In one video, a woman asks a man what he wants to eat and he annoyingly responds, 何でもいいよ (Nandemo ii yo, Whatever is fine). When the woman gets frustrated, a cartoon dog pops in and suggests providing 二択の例 (ni-taku no rei, a choice of two examples), which makes it more likely to get a specific response. We then get a great example of how to construct such a choice: 肉か魚どっちの気分? (Niku ka sakana docchi no kibun?, Are you in the mood for meat or fish?)

P丸様 also has a fun set of characters based on 血液型 (ketsuekigata, blood types) that are worth seeking out on TikTok or YouTube.

No tour of TikTok would be complete without hitting some of the app’s main categories: cooking, dancing, couples, artists, cats and disability visibility.

Bodybuilder ハルク君 (Haruku-kun, Hulk-kun; @hulkkun) has drawn attention with his 夜食クッキング (yashoku kukkingu, dinner cooking) series, which he labels with the hashtag 飯テロ (meshi-tero); this literally means “food terrorism” but is better translated as “food porn.” A video of Hulk-kun filling a hot plate dangerously high with ペッパーライス (peppā raisu, pepper-flavor stir-fried rice) has over 23 million views!

新しい学校のリーダーズ (Atarashii Gakko [no Rīdāzu]!; or, New School Leaders in English; @japanleaders) are an infectiously energetic girl group that drew attention from rapper Cardi B on Twitter for their take on a dance over a remix of the song “WAP.”

As with couple accounts in other countries, あざみ夫婦 (Azami fūfu, The Azamis; @azami_micoichi) are a couple that perform mediocre skits and re-create trending videos, but their initial viral video is a pretty funny attempt at バドミントン (badominton, badminton) that quickly goes awry.

柴崎 (Shibasaki; @watercolorbyshibasaki) is the Japanese Bob Ross of TikTok; his videos of 水彩画 (suisaiga, watercolor paintings) and other art are incredibly meditative, and he narrates many of them, ending most with はい、出来上がりです (Hai, dekiagari desu, OK, it’s complete). He’s a highly recommended follow from me.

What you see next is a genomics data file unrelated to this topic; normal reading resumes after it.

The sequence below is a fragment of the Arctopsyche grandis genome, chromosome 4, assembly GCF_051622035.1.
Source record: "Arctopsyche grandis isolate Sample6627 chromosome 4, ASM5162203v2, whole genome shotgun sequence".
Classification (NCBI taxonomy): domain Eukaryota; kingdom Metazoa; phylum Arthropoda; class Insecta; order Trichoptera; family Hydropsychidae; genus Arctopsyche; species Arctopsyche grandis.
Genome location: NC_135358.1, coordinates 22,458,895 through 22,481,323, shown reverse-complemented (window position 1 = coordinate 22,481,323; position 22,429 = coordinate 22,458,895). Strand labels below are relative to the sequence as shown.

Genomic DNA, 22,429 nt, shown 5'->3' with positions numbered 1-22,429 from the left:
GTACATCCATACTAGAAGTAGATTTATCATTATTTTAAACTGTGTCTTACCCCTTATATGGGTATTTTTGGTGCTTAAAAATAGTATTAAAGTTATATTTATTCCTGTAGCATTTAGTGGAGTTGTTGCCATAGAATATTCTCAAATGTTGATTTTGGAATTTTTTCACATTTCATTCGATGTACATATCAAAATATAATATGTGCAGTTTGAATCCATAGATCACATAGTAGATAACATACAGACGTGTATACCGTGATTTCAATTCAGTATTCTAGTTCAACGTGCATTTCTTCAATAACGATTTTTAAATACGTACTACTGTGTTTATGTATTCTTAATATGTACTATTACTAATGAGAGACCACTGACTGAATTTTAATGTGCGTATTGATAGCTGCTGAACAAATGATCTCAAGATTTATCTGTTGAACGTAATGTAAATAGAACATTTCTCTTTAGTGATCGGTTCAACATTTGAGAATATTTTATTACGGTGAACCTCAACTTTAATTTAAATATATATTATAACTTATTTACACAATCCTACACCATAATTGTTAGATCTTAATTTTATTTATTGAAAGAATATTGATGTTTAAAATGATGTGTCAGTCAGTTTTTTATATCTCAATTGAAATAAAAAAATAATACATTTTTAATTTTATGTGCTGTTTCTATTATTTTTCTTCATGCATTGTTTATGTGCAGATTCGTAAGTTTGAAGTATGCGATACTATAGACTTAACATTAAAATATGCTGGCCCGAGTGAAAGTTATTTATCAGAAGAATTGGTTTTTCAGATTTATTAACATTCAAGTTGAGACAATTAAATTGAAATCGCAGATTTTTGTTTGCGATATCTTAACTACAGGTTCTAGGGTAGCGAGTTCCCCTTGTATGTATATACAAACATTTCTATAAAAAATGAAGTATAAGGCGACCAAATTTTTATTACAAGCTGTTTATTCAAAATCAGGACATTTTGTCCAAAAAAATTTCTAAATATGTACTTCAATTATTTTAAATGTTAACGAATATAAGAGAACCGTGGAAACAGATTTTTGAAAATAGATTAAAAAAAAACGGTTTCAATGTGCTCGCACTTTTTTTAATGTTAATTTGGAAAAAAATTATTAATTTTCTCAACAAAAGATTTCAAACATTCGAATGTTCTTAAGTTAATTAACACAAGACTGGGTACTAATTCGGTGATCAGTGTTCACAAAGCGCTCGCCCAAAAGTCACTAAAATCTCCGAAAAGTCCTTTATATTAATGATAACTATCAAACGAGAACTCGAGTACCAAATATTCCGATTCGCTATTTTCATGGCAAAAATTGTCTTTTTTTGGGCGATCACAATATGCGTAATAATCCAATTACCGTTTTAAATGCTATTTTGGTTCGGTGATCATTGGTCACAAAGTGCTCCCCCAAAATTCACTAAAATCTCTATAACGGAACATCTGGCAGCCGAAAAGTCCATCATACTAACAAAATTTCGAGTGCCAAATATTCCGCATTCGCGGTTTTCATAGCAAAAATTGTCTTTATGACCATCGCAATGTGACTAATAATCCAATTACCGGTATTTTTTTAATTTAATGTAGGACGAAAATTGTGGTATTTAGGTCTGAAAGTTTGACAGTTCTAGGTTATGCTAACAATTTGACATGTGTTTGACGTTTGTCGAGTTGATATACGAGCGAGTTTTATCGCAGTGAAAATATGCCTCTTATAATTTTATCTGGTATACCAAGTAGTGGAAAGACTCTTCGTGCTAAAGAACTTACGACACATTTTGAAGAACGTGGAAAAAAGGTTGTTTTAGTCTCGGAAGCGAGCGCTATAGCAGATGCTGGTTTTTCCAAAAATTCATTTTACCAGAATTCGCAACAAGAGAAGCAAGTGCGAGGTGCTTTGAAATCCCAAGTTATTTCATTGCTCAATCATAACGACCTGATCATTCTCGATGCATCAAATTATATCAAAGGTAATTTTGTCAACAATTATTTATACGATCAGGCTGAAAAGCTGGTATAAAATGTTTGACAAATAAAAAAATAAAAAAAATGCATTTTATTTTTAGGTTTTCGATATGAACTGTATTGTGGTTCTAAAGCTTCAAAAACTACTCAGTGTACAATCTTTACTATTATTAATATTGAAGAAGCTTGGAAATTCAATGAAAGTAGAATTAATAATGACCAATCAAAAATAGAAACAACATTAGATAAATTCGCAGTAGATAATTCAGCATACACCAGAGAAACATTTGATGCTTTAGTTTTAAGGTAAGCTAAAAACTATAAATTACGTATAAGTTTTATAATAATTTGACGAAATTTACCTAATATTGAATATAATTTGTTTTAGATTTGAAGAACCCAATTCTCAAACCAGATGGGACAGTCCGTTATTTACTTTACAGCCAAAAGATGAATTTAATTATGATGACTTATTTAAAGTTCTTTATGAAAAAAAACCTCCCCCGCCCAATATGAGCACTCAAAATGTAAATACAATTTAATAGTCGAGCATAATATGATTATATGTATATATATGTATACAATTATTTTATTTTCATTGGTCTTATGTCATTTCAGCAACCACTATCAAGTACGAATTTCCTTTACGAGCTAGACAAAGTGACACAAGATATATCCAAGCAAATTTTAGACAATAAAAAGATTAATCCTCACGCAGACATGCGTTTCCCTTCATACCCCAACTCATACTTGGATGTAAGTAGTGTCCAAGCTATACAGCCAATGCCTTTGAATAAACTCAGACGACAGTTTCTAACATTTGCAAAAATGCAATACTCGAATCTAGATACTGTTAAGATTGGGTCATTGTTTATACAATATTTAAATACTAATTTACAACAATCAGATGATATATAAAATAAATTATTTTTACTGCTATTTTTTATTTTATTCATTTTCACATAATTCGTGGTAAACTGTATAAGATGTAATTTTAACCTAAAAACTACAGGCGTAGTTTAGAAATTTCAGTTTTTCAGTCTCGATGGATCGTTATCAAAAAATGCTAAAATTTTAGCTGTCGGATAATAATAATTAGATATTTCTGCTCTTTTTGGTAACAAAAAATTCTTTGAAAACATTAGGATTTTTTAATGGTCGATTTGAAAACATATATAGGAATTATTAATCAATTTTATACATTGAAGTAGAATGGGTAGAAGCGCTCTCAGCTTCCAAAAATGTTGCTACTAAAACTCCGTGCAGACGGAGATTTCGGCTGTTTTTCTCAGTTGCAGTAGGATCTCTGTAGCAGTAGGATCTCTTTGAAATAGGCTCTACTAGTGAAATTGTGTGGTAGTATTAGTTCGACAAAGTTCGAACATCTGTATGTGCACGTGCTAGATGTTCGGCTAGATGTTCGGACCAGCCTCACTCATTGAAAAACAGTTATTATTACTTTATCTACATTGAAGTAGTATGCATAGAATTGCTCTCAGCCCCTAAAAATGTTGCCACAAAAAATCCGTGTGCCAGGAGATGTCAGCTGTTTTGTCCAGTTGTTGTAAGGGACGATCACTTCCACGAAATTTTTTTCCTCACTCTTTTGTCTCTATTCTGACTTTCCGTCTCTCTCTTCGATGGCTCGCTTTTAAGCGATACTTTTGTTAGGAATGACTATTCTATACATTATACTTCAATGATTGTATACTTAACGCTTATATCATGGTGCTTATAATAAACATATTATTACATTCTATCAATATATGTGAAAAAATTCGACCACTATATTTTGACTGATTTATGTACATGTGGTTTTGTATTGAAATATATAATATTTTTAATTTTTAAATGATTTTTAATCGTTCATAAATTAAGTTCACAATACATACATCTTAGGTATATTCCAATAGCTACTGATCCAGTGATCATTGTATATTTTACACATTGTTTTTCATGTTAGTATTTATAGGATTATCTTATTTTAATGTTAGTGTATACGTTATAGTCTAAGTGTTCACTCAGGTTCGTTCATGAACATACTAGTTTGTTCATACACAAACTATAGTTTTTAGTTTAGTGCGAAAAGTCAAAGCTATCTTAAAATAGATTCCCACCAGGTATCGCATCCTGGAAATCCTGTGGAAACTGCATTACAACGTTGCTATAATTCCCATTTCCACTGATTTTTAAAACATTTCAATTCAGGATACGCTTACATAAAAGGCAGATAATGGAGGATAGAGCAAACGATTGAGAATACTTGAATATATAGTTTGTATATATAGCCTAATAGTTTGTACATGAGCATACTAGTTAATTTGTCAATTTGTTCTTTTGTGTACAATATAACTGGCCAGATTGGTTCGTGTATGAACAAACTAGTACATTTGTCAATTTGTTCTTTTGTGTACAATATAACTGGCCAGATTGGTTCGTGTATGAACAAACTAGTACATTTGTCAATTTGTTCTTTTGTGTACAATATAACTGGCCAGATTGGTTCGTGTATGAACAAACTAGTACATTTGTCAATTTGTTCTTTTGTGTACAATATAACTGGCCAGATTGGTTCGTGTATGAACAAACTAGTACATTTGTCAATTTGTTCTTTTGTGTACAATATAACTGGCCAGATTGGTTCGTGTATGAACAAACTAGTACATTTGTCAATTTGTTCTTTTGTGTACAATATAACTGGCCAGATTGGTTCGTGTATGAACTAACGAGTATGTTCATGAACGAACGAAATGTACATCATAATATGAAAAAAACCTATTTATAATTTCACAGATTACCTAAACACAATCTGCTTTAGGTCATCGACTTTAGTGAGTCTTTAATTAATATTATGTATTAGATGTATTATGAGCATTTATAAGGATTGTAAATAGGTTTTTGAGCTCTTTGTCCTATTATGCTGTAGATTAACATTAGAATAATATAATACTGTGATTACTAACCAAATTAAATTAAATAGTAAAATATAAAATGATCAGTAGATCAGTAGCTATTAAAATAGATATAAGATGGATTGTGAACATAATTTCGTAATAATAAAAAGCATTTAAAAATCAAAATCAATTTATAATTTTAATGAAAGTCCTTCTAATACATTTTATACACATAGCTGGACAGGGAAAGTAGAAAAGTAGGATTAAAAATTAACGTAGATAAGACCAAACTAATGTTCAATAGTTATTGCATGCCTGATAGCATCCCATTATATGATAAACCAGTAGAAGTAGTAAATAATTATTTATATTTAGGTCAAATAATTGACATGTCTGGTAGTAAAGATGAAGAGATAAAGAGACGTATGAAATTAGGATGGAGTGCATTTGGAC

諭吉 (Yukichi; @yukuchichannel0209) is a cute マンチカン (manchikan, munchkin dwarf cat) that has grown a following after a video of him ringing a bell gained over 3 million views.

TikTok needs to work on some issues with racism on the app, but one area where it is doing well is visibility for those with disabilities. Many such creators have been able to increase awareness, and this is true in Japan where かわけい (Kawakei, or KawaK in English; @kawak1110) stylishly raises awareness of amputees with quick outfit changes and studly thirst traps.

After a motorcycle accident left him with a 義足 (gisoku, artificial leg), KawaK was forced to reassess his athletic career as a swimmer. One of his most moving videos takes a common background sound used for fitness glow-ups and shows the work he did to become a パラ競泳 (para kyōei, para-athletic swimming) athlete.

All of these creators are windows into different lifestyles in Japan. There are thousands of other fantastic creators worth seeking out. TikTok has had some PR struggles, so if you’ve been hesitant to join, I would say it’s worth it to see so many unique experiences, some funny, some sad, some moving — but all of them human and truly international.